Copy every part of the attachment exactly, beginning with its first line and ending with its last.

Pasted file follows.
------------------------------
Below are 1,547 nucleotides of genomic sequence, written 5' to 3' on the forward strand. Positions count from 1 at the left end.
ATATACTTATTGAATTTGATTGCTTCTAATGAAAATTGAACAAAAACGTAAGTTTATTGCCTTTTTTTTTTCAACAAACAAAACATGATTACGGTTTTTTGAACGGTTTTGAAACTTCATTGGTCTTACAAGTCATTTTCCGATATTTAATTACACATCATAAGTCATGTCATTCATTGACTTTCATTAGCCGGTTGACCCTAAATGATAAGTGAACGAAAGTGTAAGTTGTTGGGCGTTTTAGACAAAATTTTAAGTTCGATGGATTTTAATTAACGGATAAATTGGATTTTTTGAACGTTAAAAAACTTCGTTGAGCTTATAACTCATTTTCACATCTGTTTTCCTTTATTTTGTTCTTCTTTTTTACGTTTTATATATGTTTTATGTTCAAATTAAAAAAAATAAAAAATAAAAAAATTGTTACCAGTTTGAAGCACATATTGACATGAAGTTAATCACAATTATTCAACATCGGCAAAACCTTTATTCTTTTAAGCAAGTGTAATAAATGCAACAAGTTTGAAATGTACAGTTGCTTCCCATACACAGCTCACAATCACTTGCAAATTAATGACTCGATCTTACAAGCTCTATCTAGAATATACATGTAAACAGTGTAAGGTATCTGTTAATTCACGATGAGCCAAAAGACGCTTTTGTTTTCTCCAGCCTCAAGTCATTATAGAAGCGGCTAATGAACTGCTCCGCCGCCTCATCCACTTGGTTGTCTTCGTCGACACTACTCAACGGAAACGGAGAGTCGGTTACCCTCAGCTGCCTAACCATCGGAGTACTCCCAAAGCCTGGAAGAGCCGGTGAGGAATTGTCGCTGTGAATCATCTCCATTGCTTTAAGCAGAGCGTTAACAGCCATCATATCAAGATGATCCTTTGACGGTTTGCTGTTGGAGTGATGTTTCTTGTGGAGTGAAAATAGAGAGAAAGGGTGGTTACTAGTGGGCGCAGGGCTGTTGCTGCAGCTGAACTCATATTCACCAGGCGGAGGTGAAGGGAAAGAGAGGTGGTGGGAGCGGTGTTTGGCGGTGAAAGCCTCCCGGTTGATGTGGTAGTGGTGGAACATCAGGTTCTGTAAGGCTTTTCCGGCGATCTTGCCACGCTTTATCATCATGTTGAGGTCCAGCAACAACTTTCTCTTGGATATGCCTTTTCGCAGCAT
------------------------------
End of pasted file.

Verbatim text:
Below are 1,547 nucleotides of genomic sequence, written 5' to 3' on the forward strand. Positions count from 1 at the left end.
ATATACTTATTGAATTTGATTGCTTCTAATGAAAATTGAACAAAAACGTAAGTTTATTGCCTTTTTTTTTTCAACAAACAAAACATGATTACGGTTTTTTGAACGGTTTTGAAACTTCATTGGTCTTACAAGTCATTTTCCGATATTTAATTACACATCATAAGTCATGTCATTCATTGACTTTCATTAGCCGGTTGACCCTAAATGATAAGTGAACGAAAGTGTAAGTTGTTGGGCGTTTTAGACAAAATTTTAAGTTCGATGGATTTTAATTAACGGATAAATTGGATTTTTTGAACGTTAAAAAACTTCGTTGAGCTTATAACTCATTTTCACATCTGTTTTCCTTTATTTTGTTCTTCTTTTTTACGTTTTATATATGTTTTATGTTCAAATTAAAAAAAATAAAAAATAAAAAAATTGTTACCAGTTTGAAGCACATATTGACATGAAGTTAATCACAATTATTCAACATCGGCAAAACCTTTATTCTTTTAAGCAAGTGTAATAAATGCAACAAGTTTGAAATGTACAGTTGCTTCCCATACACAGCTCACAATCACTTGCAAATTAATGACTCGATCTTACAAGCTCTATCTAGAATATACATGTAAACAGTGTAAGGTATCTGTTAATTCACGATGAGCCAAAAGACGCTTTTGTTTTCTCCAGCCTCAAGTCATTATAGAAGCGGCTAATGAACTGCTCCGCCGCCTCATCCACTTGGTTGTCTTCGTCGACACTACTCAACGGAAACGGAGAGTCGGTTACCCTCAGCTGCCTAACCATCGGAGTACTCCCAAAGCCTGGAAGAGCCGGTGAGGAATTGTCGCTGTGAATCATCTCCATTGCTTTAAGCAGAGCGTTAACAGCCATCATATCAAGATGATCCTTTGACGGTTTGCTGTTGGAGTGATGTTTCTTGTGGAGTGAAAATAGAGAGAAAGGGTGGTTACTAGTGGGCGCAGGGCTGTTGCTGCAGCTGAACTCATATTCACCAGGCGGAGGTGAAGGGAAAGAGAGGTGGTGGGAGCGGTGTTTGGCGGTGAAAGCCTCCCGGTTGATGTGGTAGTGGTGGAACATCAGGTTCTGTAAGGCTTTTCCGGCGATCTTGCCACGCTTTATCATCATGTTGAGGTCCAGCAACAACTTTCTCTTGGATATGCCTTTTCGCAGCAT